TOLEDO, Ohio — On the 40th day of the strike, a majority of UAW members nationwide have approved the new labor contract with General Motors.

The United Auto Workers union confirmed that the contract passed on Friday but did not immediately announce vote totals.

Picket lines are ending immediately, and skilled trades workers will begin restarting factories that were shuttered when 49,000 workers walked out on Sept. 16. 

According to a return to work schedule posted on the UAW Local 14 website, resumption of normal business operations will take place on Monday with all employees reporting as normally scheduled. Some skilled trade workers can work on Saturday and Sunday on a voluntary basis.

The deal includes a mix of wage increases and lump-sum payments and an $11,000 signing bonus. But GM will close three U.S. factories.

Voting was conducted for several days, and the results of the vote from both Toledo and Defiance plants were in support of the contract. On Monday, Toledo's GM Powertrain voted in favor of the deal, with 80% voting "yes." Defiance Local 211 workers also affirmed the tentative deal, with  79% yes to 21% no for production and 64.7% yes to 35.3% no for skilled.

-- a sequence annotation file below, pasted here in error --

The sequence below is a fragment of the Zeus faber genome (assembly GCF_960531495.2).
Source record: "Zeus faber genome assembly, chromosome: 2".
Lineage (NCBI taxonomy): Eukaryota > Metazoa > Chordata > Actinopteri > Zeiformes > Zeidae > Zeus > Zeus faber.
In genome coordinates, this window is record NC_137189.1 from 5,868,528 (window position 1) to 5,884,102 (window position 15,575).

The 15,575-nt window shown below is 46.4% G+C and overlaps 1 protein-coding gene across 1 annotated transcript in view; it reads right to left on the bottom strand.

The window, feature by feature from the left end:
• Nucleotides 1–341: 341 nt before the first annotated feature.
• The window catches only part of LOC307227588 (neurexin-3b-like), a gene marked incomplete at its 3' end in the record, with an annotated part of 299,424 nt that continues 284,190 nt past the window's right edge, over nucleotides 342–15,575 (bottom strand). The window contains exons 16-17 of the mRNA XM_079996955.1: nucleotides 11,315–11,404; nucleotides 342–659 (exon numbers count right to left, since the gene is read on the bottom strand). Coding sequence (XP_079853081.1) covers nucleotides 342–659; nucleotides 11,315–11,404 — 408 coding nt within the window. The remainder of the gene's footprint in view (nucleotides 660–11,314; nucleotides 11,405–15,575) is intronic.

The strike - 40 days - was the longest against GM since 1970. 

“General Motors members have spoken. We are all so incredibly proud of UAW-GM members who captured the hearts and minds of a nation. Their sacrifice and courageous stand addressed the two-tier wage structure and permanent temporary worker classification that has plagued working-class Americans," said Terry Dittes, UAW Vice president and director of the UAW-GM Department. 

To determine passage or failure of the national vote, a majority of individual workers had to approve the contract.

Many of the biggest assembly plants voiced support for the deal, which provides a signing bonus of $11,000, requires no increase in out of pocket costs for health insurance, and gives a modest hourly wage increase. 

The deal isn't sweet for everyone, however, as it does not eliminate lower wages for employees with GM's service and components facilities. Many of those facilities have been voting "no" on the deal. 

While some workers could be called back as early as Friday night, it will take some time before any new cars roll out, given the complexity of restarting machinery at plants after being shuttered for so long. 

The deal sets the stage for pacts that will be struck with Ford and Fiat-Chrysler. It's possible, however, that strikes could take place by workers against those automakers.  

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